Why Do You Need To Practice Everyday?
Ever heard these lines before? If you are a sportsperson or an avid fan of sports movies, you might have heard it a ton. But even on a regular day, there is a good chance you have heard or read these quotes.
Either we have heard it from our parents when we’re struggling with our maths as tears roll down from our eyes, or from our coaches during our training sessions as sweat rolls down our brows, or from ourselves when there is no one else to tell us. And without another blink of an eye, we are back practising again. But have you ever wondered, why does practice actually help you get better? Along the same lines, why does it feel easier to run the same distance if you run that distance religiously, everyday for a month? Turns out, there is some really interesting science behind the whole concept of practice! So, let’s not wait anymore and just…dive in!
What is Practice?
First off, what even is practice? Well, it’s the art of doing something over and over until you get a grip of it, eventually getting better with each cycle. Ever seen young teenagers just hack away at their keyboards, typing at breakneck speed and still managing to get the text out with a minimal number of mistakes? Sometimes, they do not even need to have a glance at the keyboard and yet, they are always two to three words ahead. And if you’re an avid cricket fan, you surely must have this question in your mind. A ball coming in at 150+ kilometres per hour towards the batter and somehow, the batter can see, judge and hit the ball. Even more challenging is for the shuttlers…returning badminton smashes coming in at over 400 kilometres per hour. They don’t really need to even see the lightweight shuttle. They just place their racquet and that’s about it.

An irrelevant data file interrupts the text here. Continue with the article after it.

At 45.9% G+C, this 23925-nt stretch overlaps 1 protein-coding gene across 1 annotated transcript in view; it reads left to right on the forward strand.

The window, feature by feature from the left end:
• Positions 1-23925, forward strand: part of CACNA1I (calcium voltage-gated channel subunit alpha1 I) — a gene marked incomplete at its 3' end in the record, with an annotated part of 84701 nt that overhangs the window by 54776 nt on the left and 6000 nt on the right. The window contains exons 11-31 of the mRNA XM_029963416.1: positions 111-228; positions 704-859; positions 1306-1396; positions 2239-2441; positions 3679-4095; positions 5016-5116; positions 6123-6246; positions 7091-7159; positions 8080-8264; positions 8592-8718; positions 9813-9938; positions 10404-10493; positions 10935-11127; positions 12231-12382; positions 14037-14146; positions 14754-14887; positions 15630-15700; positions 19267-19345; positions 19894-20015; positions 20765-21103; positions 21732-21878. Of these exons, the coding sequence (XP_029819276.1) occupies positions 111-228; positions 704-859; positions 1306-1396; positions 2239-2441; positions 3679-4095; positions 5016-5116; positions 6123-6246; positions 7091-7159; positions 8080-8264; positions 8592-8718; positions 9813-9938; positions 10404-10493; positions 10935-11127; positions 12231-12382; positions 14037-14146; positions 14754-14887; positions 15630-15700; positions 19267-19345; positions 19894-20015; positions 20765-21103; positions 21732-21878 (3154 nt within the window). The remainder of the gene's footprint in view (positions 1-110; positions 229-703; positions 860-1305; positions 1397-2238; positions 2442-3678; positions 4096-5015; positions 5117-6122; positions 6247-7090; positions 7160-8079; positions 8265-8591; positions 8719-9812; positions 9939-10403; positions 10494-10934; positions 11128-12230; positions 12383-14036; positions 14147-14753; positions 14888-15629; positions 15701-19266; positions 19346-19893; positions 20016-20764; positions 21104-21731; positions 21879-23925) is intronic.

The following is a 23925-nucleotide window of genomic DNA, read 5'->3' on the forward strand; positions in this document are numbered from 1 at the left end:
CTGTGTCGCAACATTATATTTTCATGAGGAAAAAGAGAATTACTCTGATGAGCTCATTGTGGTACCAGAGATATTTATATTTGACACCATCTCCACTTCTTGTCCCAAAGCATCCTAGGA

That begs the ultimate question…how does that even happen?
As the title suggests…it all boils down to PRACTICE. After you have typed and delivered a zillion messages and faced a thousand deliveries on the cricket pitch, you get used to the situation at hand to such an extent that stuff just happens in pure, poetic motion. But let’s get away from the nitty gritties of it and think about the science of it all. Why does repeating an action over and over make you better at it?
What do we get out of practice?
Our brains, remarkably built and put together, have a feature that you probably might’ve not known about. Our brains leave some room or scope for improvement. Hear us out.
Think of your brain as the hub of a ton of electrical wires. These wires are the neurons of the body. All these wires or neurons are connected to various parts of your body. The brain sends signals or messages through these neurons to carry out commands and actions. For instance, if you want to scroll down on this mail…you decide to move your thumb from the bottom to the top of the screen. Now the thumb doesn’t move all by itself. The brain generates an impulse and sends it through the neurons to the muscles in your thumb and the thumb drags across the screen to scroll down.